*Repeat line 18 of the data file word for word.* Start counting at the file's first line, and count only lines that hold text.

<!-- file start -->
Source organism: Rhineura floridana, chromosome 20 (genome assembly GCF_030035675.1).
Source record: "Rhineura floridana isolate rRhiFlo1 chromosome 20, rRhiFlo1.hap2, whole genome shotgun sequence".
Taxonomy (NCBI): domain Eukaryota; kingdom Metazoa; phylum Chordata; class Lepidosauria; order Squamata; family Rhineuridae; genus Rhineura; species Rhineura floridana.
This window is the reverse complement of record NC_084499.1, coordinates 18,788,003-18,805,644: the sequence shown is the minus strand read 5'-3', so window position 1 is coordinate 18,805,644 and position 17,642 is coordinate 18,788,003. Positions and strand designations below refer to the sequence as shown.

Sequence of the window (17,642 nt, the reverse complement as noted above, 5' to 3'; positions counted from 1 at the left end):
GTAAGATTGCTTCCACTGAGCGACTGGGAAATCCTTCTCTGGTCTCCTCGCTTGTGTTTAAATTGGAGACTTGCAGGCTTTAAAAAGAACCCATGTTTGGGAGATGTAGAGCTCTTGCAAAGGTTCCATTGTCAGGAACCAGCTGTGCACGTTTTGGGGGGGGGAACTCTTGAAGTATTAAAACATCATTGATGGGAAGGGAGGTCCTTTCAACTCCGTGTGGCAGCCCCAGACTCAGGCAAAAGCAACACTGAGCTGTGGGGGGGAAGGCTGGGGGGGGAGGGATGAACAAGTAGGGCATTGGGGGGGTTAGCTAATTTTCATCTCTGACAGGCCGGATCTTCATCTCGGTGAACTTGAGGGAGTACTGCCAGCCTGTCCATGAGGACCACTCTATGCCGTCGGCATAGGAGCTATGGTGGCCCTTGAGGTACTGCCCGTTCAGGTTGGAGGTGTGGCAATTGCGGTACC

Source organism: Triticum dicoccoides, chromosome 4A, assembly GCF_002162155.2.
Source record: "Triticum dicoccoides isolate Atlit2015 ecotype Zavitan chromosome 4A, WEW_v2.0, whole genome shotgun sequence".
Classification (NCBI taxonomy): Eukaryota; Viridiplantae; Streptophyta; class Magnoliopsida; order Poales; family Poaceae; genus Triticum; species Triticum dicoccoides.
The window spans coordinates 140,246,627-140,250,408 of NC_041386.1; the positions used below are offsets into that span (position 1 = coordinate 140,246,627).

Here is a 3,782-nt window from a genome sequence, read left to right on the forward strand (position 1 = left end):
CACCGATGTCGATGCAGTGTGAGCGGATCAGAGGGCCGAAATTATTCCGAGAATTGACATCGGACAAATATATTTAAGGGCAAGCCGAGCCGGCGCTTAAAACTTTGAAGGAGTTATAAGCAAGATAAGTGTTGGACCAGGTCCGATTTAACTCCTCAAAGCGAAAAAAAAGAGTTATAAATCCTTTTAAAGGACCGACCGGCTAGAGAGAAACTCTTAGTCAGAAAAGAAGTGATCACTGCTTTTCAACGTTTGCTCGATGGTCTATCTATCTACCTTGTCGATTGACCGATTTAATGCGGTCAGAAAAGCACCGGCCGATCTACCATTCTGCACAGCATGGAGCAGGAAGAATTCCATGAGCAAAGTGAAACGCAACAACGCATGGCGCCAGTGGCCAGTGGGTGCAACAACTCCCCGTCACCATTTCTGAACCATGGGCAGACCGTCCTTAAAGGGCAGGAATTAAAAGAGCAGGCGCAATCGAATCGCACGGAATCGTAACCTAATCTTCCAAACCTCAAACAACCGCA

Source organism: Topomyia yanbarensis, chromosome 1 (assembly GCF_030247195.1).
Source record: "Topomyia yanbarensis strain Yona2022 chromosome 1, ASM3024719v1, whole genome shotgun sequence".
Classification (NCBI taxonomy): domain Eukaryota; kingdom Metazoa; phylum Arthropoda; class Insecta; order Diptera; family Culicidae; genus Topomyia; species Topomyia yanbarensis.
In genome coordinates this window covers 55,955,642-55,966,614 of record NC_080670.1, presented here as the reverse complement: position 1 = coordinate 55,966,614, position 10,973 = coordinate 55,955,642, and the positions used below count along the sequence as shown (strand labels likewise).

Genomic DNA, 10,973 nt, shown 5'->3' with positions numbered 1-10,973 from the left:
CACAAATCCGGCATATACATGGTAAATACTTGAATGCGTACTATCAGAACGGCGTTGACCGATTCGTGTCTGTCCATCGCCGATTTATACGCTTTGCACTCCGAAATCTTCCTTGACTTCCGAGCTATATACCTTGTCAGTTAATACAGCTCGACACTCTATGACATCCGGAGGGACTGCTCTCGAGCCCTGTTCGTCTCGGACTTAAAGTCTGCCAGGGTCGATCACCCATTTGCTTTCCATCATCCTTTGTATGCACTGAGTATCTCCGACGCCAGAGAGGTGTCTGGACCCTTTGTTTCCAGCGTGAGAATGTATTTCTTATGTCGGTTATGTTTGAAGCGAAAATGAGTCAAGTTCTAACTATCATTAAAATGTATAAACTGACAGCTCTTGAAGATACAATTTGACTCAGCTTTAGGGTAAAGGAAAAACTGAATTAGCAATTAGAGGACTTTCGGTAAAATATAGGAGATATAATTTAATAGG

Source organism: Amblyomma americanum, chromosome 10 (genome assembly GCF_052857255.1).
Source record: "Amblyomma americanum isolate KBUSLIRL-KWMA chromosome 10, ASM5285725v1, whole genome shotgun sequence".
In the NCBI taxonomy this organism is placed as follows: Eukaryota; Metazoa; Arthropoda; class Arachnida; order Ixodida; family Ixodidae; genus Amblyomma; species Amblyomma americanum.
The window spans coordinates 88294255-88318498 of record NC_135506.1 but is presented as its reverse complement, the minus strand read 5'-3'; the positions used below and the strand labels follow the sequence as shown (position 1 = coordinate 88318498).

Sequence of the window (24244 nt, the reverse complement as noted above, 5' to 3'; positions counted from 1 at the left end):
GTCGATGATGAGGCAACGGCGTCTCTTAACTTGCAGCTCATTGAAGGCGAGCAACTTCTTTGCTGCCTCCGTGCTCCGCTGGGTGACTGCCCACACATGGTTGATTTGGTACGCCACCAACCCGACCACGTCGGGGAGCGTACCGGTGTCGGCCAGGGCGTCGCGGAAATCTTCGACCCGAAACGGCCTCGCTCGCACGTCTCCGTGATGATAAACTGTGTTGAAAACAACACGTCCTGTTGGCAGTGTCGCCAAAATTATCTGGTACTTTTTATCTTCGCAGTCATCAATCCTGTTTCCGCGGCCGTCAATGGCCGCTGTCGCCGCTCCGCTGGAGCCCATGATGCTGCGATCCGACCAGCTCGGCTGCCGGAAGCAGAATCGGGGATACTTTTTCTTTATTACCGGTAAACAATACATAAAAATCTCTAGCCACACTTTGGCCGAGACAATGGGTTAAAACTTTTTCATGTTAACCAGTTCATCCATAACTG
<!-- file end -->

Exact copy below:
CACAAATCCGGCATATACATGGTAAATACTTGAATGCGTACTATCAGAACGGCGTTGACCGATTCGTGTCTGTCCATCGCCGATTTATACGCTTTGCACTCCGAAATCTTCCTTGACTTCCGAGCTATATACCTTGTCAGTTAATACAGCTCGACACTCTATGACATCCGGAGGGACTGCTCTCGAGCCCTGTTCGTCTCGGACTTAAAGTCTGCCAGGGTCGATCACCCATTTGCTTTCCATCATCCTTTGTATGCACTGAGTATCTCCGACGCCAGAGAGGTGTCTGGACCCTTTGTTTCCAGCGTGAGAATGTATTTCTTATGTCGGTTATGTTTGAAGCGAAAATGAGTCAAGTTCTAACTATCATTAAAATGTATAAACTGACAGCTCTTGAAGATACAATTTGACTCAGCTTTAGGGTAAAGGAAAAACTGAATTAGCAATTAGAGGACTTTCGGTAAAATATAGGAGATATAATTTAATAGG